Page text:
Tag Archives: Spirituality

“Sightseeing”

She was a wisp of a woman, greatly advanced in years, wrapped in a plain gray coat, and with a simple scarf covering her head.  She slipped into the building unnoticed, except by me.

I had never traveled internationally before and was spending my first full day in St. Petersburg, Russia.  Since the conference at which I was to speak would not begin until the next day, my host graciously proposed a driving tour of the magnificent city.  Along the way, we came to a Russian Orthodox Church, and our driver was instructed to stop so that I could see the beautiful icons therein.

As we entered, I was immediately captivated by the religious imagery all around me.  I walked from icon to icon drinking in the stories each piece told – familiar stories given new life by an artist’s hand.  In another part of the church, a wedding rehearsal was taking place; and, that too drew my attention as I considered the sacred covenant for which two young people were preparing.

At one point, the main door opened just enough to allow the old woman to enter.  I’m not sure why I felt drawn to watch her, but I did.  She crept along the wall purposefully, approaching a life-size icon of Jesus on the cross.  Once there, this frail woman, who had grown up amidst state-enforced atheism, who had survived Stalin’s murderous reign, who had endured the terrible blockade of her city by the Germans during World War II, and who – no doubt – dealt every day with crushing poverty, knelt and humbly kissed the feet of her Christ.  I was awestruck – and, honestly, a bit ashamed.

Since that day, I have visited many countries and seen many memorable sights.  None has ever moved me more.

“All Shall Be Well”

“All shall be well. And, all shall be well. And, all manner of things shall be well.”

These eschatological words were spoken by Jesus to (and through) Julian of Norwich while she was engaged in mystical prayer. I hold them very close to my heart and find in them a definitive statement about God’s goodness and good intentions for the world.

We may quarrel, but all shall be well.

We may struggle, but all shall be well.

We may suffer, but all shall be well.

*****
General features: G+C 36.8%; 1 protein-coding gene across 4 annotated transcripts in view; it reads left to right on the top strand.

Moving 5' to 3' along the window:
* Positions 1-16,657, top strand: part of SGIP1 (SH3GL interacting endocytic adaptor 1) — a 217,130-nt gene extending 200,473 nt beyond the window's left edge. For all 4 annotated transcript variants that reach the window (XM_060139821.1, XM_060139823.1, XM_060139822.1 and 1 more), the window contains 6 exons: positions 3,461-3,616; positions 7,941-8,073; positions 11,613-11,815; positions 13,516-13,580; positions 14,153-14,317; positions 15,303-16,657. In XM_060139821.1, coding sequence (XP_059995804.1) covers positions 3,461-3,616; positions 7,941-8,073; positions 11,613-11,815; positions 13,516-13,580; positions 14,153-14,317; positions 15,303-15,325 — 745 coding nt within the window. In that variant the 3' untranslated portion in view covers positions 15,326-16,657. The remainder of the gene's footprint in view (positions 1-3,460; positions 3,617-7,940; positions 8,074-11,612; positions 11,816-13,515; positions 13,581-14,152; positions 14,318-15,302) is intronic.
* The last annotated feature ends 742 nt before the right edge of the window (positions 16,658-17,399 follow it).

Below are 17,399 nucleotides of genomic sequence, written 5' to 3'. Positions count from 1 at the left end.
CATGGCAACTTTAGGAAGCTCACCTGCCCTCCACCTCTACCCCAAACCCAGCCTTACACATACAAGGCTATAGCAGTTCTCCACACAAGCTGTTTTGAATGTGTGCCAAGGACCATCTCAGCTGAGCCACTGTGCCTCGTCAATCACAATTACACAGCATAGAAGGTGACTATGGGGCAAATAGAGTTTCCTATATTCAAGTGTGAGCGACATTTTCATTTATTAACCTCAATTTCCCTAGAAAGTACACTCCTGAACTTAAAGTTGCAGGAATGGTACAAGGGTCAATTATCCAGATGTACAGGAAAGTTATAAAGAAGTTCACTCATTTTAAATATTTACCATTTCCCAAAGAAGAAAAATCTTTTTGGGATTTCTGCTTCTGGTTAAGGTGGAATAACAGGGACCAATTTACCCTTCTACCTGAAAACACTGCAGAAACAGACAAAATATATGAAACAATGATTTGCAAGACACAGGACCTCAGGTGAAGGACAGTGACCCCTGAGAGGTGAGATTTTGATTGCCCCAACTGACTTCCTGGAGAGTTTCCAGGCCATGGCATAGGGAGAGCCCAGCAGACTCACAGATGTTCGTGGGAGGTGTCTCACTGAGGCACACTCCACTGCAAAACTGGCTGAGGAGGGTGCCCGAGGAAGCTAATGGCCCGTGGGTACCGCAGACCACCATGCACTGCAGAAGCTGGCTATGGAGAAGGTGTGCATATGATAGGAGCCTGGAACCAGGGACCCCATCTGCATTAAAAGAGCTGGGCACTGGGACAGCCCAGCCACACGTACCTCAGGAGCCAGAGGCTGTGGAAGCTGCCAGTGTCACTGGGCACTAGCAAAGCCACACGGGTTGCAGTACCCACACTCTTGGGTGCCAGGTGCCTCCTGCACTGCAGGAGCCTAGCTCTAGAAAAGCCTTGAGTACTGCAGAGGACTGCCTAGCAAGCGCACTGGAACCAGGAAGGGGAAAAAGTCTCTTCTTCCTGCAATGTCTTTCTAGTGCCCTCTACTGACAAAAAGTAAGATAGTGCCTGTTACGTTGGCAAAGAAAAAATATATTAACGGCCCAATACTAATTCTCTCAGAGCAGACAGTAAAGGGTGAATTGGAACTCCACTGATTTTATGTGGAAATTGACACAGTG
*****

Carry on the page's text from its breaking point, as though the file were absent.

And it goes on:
We may be so wrapped up in our own selfish pursuits that we miss God’s blessings in the moment, but all shall be well.

We may be discouraged and lonely, but all shall be well.

We may doubt, but all shall be well.

Life’s burdens may sometimes seem too heavy to bear, but all shall be well.

We may be divided ideologically, politically, and theologically, but all shall be well.

We may ache to find a deeper purpose in life, but all shall be well.

We may question our own ability to accomplish the tasks before us, but all shall be well.

We may be wilting under the judgment and criticism of others, but all shall be well.

We may be experiencing terrible grief, but all shall be well.

Ultimately, all manner of things shall be well.

“Dementia’s Curious Lesson”

Loving someone stricken with dementia is a curious journey. The disease not only robs a person of precious memories, but it also can tear down some of the afflicted person’s personal boundaries.

A few months ago, I was visiting my Mom in the nursing home, and we were having a nice chat about family matters. I mentioned that her ninth great-grandchild would soon be born, and she smiled.

“Really? Who is having a baby?” she asked.

I told her that her granddaughter, Sarah, Christine’s daughter, would soon be having her first child. Her expression changed when Christine’s name was mentioned.

“She’s gone, isn’t she?” she asked.

We talked a bit about Christine’s short life and, in an attempt to console my Mom, I mentioned that she would be reunited with Chris in heaven. Then, something unexpected happened.

My Mom not only gave me the gift of life, she also passed along her strong Catholic faith. Many factors/voices have contributed to my faith formation, but I first learned of God’s great love sitting on my mother’s knee.

Even during family crises, my Mom’s faith was always an anchor. She was a daily communicant, a woman of prayer, and, for many people, an instrument of God’s mercy and love. In fact, even in her diminished capacity, she continues to minister – through tenderness and contagious joy – to her fellow residents in the nursing home today.

“Do you think it’s true?” she asked (about heaven). “You know, when you’re in your eighties…” and her voice trailed off.

I couldn’t believe it! For the first time in my life, I heard my Mom express doubt about God and God’s promises. Dementia made that possible.

Though we may be guarded in sharing our personal struggles in this area, doubt is always a part of the life of faith. In fact, I have discovered that it is precisely my doubts that draw me further along the journey, that cause me to seek answers to some of life’s – and faith’s – deepest questions.

“I believe; help my unbelief.” (Mark 9:24) With these brutally honest words, a desperate father cried out to Jesus on behalf of his afflicted child. His words could also be my words every day of my life. And now, I have my mentor’s (i.e., my Mom’s) example to let me know that it’s okay to voice that very human struggle. Again, dementia made that possible.

I looked at my Mom and encouraged her to hold fast to what she has treasured her whole life. Now, it is my turn to minister.